Tuesday, October 18, 2005

Only Slightly Manic Linking

First things first. A friend of mine, Ben, who was until I perhaps unwisely ventured into the world of work a coursemate, has started his own blog. Doubtless presuming to a status as arbiter of my lonely gaggle of occasional readers' taste which is laughably out of my reach, I recommend it, on the basis that he is clever, interesting and an all-round nice bloke. He has been added to the blogroll.

Now, some more philosophical stuff. Lindsay Beyerstein of Majikthise has been doing posts on request, in order to raise money to go and report on whatever part of the coming judgement Tom DeLay, erstwhile leader of the Republicans in the House of Representatives, is receiving early. She's done ones on the end justifying the means thing and the foundationalism - coherentism distinction in epistemology. Both are fine introductions for the philosophically uninitiated.

Also, Political Arguments has a nice discussion going about the metaethical implications of Rawls, which I think may well be substanially wrongheaded - it forgets that Rawls is a political theorist, not a moral philosopher, and so nothing he says about the epistemological status of his normative claims necessarily implies anything about the epistemological status of normative claims more generally - but is nevertheless thoughtful and thought-provoking.

In more philosophy-related shenigans, Stumbling and Mumbling finds someone who thinks, more or less, that something being meritocratic justifies it - well, he thinks that laissez-faire capitalism's alleged meritocracy insulates it from leftish critiques, which is much the same thing, just with an added, somewhat implausible, empirical premise. This is, quite frankly, bollocks. If we, at age ten, killed everyone who couldn't run one hundred metres in under fifteen seconds, say, that would be meritocratic in the sense that on the basis of reasonably fair assessment of some ability, goods and bads would be distributed. However, this would clearly be really, really, really evil. Ergo, meritocracy doesn't necessarily justify social arrangements. The running example suggests that some attention to the goods and bads distributed by the social arrangements, and the pattern of that distribution, is needed. I suspect that laissez-faire capitalism does less well on this score.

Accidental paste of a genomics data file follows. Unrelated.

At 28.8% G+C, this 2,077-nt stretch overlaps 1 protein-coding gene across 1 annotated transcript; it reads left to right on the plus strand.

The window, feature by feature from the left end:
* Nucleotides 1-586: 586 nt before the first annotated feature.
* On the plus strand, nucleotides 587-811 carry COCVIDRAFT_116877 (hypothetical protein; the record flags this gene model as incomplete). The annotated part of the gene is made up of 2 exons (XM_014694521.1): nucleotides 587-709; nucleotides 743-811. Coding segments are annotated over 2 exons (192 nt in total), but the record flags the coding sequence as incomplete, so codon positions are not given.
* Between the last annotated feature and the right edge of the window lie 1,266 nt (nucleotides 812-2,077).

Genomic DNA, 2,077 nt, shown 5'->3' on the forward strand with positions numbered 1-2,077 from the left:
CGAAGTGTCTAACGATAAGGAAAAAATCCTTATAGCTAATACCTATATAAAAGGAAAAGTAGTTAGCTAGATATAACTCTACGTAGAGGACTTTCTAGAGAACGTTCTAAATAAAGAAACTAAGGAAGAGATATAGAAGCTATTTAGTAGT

In the last quasi-philosophy-related item, Matt Yglesias seems to claim that the horror of the Allied bombing of Germany in the Second World War is mitigated by the fact that the Germans could have given up, or overthrown Hitler, or something. I find this incredibly difficult to accept. Bombing genuine military targets without taking special care not to harm civilians is seriously wrong, whilst indiscriminate bombing of civilians is not only, I understand, a recognised war crime but totally f*cking disgusting. The former is a long way from being justified by the Germans at worst support for the Nazi regime and at best failure, but not without trying, to solve a significant collective action problem, but the latter is basically totally incapable of justification. It would have been totally unjustifiable to slowly cook Hitler, had he been captured by the Allies at the end of the war, and so surely the idea that there is anything that can mitigate doing the same to tens of thousands of civilians is simply repulsive.

Finally, Stumbling and Mumbling has some problems with London. He is lying, about all of them, the snotty-nosed little provincial oik, as I can only say I expect of someone who watches enough of Emmerdale, Coronation Street and Eastenders to be able to comment with confidence on the the relative attractiveness of their female cast members. It may be that he lives north of the River, and is judging on the basis of that alone, but that just shows that, as every South Londoner knows and has known forever, North Londoners are self-obsessed arrogant b*stards.